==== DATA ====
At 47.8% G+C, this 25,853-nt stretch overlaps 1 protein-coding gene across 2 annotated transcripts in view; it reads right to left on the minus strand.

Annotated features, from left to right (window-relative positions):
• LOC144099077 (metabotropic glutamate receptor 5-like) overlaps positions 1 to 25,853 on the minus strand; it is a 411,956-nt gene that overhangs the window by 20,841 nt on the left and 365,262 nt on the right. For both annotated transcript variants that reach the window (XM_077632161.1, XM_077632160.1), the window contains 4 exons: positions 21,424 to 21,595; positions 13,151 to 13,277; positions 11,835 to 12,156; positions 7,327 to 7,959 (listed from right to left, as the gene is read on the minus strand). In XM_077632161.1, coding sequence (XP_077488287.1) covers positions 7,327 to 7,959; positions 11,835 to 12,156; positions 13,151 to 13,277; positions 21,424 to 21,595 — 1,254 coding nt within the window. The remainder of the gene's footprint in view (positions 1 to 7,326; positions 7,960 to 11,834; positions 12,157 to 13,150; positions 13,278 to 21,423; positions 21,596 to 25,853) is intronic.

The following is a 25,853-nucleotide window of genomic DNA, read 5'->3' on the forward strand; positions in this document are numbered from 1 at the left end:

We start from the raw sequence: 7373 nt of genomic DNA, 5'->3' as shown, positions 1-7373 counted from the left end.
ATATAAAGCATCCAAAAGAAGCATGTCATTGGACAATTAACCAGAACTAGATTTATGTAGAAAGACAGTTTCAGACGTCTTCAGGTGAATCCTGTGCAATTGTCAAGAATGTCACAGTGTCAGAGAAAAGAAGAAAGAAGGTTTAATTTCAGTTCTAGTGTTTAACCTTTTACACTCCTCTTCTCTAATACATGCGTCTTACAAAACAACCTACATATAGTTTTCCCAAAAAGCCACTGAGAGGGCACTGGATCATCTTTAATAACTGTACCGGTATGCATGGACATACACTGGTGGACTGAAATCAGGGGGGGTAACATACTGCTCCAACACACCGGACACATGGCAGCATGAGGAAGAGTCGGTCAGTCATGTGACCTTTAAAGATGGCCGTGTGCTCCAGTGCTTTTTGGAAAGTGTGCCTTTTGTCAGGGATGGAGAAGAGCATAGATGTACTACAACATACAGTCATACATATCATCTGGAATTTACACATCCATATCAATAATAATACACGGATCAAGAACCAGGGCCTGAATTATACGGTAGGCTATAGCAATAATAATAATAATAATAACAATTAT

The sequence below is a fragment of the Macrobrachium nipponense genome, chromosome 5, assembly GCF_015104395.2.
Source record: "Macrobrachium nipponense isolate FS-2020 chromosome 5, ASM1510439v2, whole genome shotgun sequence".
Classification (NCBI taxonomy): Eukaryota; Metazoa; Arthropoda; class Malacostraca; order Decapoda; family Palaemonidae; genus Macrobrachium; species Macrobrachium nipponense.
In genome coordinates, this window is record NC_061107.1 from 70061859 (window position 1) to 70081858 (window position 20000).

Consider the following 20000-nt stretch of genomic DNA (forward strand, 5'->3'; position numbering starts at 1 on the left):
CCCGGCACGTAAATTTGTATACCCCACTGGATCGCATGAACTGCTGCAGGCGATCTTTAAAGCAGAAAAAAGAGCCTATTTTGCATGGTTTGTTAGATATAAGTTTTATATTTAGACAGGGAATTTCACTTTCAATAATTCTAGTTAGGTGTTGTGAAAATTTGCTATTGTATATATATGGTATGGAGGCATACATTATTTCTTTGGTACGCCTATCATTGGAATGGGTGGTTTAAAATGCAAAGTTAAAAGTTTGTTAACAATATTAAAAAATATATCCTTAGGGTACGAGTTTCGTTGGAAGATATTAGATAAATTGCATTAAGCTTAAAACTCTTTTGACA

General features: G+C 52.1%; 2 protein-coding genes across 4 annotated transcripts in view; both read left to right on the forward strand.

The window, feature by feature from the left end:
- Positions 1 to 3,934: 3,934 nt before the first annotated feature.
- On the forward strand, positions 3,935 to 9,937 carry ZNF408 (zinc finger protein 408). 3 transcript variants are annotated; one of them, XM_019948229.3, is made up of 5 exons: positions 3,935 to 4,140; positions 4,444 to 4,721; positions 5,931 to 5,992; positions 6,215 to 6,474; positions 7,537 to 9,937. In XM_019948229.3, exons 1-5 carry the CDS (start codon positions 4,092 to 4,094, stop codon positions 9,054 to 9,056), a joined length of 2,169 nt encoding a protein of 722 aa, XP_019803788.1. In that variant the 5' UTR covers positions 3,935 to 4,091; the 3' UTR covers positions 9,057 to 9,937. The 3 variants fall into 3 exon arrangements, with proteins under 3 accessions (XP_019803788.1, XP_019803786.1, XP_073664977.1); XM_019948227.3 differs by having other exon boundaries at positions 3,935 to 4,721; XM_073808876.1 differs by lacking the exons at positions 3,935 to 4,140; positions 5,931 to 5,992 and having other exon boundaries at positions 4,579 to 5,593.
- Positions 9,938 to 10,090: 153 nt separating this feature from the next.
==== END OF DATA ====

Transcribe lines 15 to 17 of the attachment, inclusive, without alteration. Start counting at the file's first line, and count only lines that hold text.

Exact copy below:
- Positions 1 to 3,934: 3,934 nt before the first annotated feature.
- On the forward strand, positions 3,935 to 9,937 carry ZNF408 (zinc finger protein 408). 3 transcript variants are annotated; one of them, XM_019948229.3, is made up of 5 exons: positions 3,935 to 4,140; positions 4,444 to 4,721; positions 5,931 to 5,992; positions 6,215 to 6,474; positions 7,537 to 9,937. In XM_019948229.3, exons 1-5 carry the CDS (start codon positions 4,092 to 4,094, stop codon positions 9,054 to 9,056), a joined length of 2,169 nt encoding a protein of 722 aa, XP_019803788.1. In that variant the 5' UTR covers positions 3,935 to 4,091; the 3' UTR covers positions 9,057 to 9,937. The 3 variants fall into 3 exon arrangements, with proteins under 3 accessions (XP_019803788.1, XP_019803786.1, XP_073664977.1); XM_019948227.3 differs by having other exon boundaries at positions 3,935 to 4,721; XM_073808876.1 differs by lacking the exons at positions 3,935 to 4,140; positions 5,931 to 5,992 and having other exon boundaries at positions 4,579 to 5,593.
- Positions 9,938 to 10,090: 153 nt separating this feature from the next.